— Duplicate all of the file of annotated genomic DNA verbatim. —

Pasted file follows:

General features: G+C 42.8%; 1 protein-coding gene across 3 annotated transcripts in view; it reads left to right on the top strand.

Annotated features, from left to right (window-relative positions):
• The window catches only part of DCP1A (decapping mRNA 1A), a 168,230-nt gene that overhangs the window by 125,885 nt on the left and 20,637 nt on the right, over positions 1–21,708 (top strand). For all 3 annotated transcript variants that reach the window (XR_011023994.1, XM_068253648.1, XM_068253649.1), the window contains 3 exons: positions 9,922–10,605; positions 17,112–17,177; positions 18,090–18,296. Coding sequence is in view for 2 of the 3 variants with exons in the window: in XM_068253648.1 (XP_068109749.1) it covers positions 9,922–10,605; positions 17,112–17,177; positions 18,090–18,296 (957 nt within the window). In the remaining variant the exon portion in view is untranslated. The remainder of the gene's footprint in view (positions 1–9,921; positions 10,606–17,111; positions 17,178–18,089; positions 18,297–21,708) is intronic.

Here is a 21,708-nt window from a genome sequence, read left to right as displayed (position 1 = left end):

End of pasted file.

General features: G+C 42.8%; 1 protein-coding gene across 3 annotated transcripts in view; it reads left to right on the top strand.

Annotated features, from left to right (window-relative positions):
• The window catches only part of DCP1A (decapping mRNA 1A), a 168,230-nt gene that overhangs the window by 125,885 nt on the left and 20,637 nt on the right, over positions 1–21,708 (top strand). For all 3 annotated transcript variants that reach the window (XR_011023994.1, XM_068253648.1, XM_068253649.1), the window contains 3 exons: positions 9,922–10,605; positions 17,112–17,177; positions 18,090–18,296. Coding sequence is in view for 2 of the 3 variants with exons in the window: in XM_068253648.1 (XP_068109749.1) it covers positions 9,922–10,605; positions 17,112–17,177; positions 18,090–18,296 (957 nt within the window). In the remaining variant the exon portion in view is untranslated. The remainder of the gene's footprint in view (positions 1–9,921; positions 10,606–17,111; positions 17,178–18,089; positions 18,297–21,708) is intronic.

Here is a 21,708-nt window from a genome sequence, read left to right as displayed (position 1 = left end):